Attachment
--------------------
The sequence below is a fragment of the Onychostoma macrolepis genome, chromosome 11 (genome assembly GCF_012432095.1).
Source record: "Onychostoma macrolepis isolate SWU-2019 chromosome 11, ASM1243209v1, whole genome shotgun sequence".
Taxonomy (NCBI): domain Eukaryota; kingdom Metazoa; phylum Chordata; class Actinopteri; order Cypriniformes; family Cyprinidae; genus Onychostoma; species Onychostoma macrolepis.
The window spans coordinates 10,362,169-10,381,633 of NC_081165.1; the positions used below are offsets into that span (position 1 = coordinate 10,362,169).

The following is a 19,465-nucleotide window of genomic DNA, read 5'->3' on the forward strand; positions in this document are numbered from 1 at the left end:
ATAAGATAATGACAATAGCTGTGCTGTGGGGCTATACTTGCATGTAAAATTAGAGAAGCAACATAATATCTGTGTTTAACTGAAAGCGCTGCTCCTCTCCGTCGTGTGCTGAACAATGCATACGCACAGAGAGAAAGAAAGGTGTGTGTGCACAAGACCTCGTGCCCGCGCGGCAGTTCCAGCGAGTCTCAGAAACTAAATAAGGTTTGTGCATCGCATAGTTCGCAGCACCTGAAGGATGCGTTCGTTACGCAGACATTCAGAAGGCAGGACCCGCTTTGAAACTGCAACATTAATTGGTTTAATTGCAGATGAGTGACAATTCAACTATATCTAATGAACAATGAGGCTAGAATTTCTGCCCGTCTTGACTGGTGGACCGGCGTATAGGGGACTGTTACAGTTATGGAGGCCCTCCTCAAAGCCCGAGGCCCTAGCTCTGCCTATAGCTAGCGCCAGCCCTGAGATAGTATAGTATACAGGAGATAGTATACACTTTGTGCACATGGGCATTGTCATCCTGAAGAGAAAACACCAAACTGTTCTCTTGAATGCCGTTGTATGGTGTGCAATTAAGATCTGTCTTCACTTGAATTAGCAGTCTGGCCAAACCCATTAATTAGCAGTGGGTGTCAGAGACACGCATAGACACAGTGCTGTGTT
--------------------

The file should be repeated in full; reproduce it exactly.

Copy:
The sequence below is a fragment of the Onychostoma macrolepis genome, chromosome 11 (genome assembly GCF_012432095.1).
Source record: "Onychostoma macrolepis isolate SWU-2019 chromosome 11, ASM1243209v1, whole genome shotgun sequence".
Taxonomy (NCBI): domain Eukaryota; kingdom Metazoa; phylum Chordata; class Actinopteri; order Cypriniformes; family Cyprinidae; genus Onychostoma; species Onychostoma macrolepis.
The window spans coordinates 10,362,169-10,381,633 of NC_081165.1; the positions used below are offsets into that span (position 1 = coordinate 10,362,169).

The following is a 19,465-nucleotide window of genomic DNA, read 5'->3' on the forward strand; positions in this document are numbered from 1 at the left end:
ATAAGATAATGACAATAGCTGTGCTGTGGGGCTATACTTGCATGTAAAATTAGAGAAGCAACATAATATCTGTGTTTAACTGAAAGCGCTGCTCCTCTCCGTCGTGTGCTGAACAATGCATACGCACAGAGAGAAAGAAAGGTGTGTGTGCACAAGACCTCGTGCCCGCGCGGCAGTTCCAGCGAGTCTCAGAAACTAAATAAGGTTTGTGCATCGCATAGTTCGCAGCACCTGAAGGATGCGTTCGTTACGCAGACATTCAGAAGGCAGGACCCGCTTTGAAACTGCAACATTAATTGGTTTAATTGCAGATGAGTGACAATTCAACTATATCTAATGAACAATGAGGCTAGAATTTCTGCCCGTCTTGACTGGTGGACCGGCGTATAGGGGACTGTTACAGTTATGGAGGCCCTCCTCAAAGCCCGAGGCCCTAGCTCTGCCTATAGCTAGCGCCAGCCCTGAGATAGTATAGTATACAGGAGATAGTATACACTTTGTGCACATGGGCATTGTCATCCTGAAGAGAAAACACCAAACTGTTCTCTTGAATGCCGTTGTATGGTGTGCAATTAAGATCTGTCTTCACTTGAATTAGCAGTCTGGCCAAACCCATTAATTAGCAGTGGGTGTCAGAGACACGCATAGACACAGTGCTGTGTT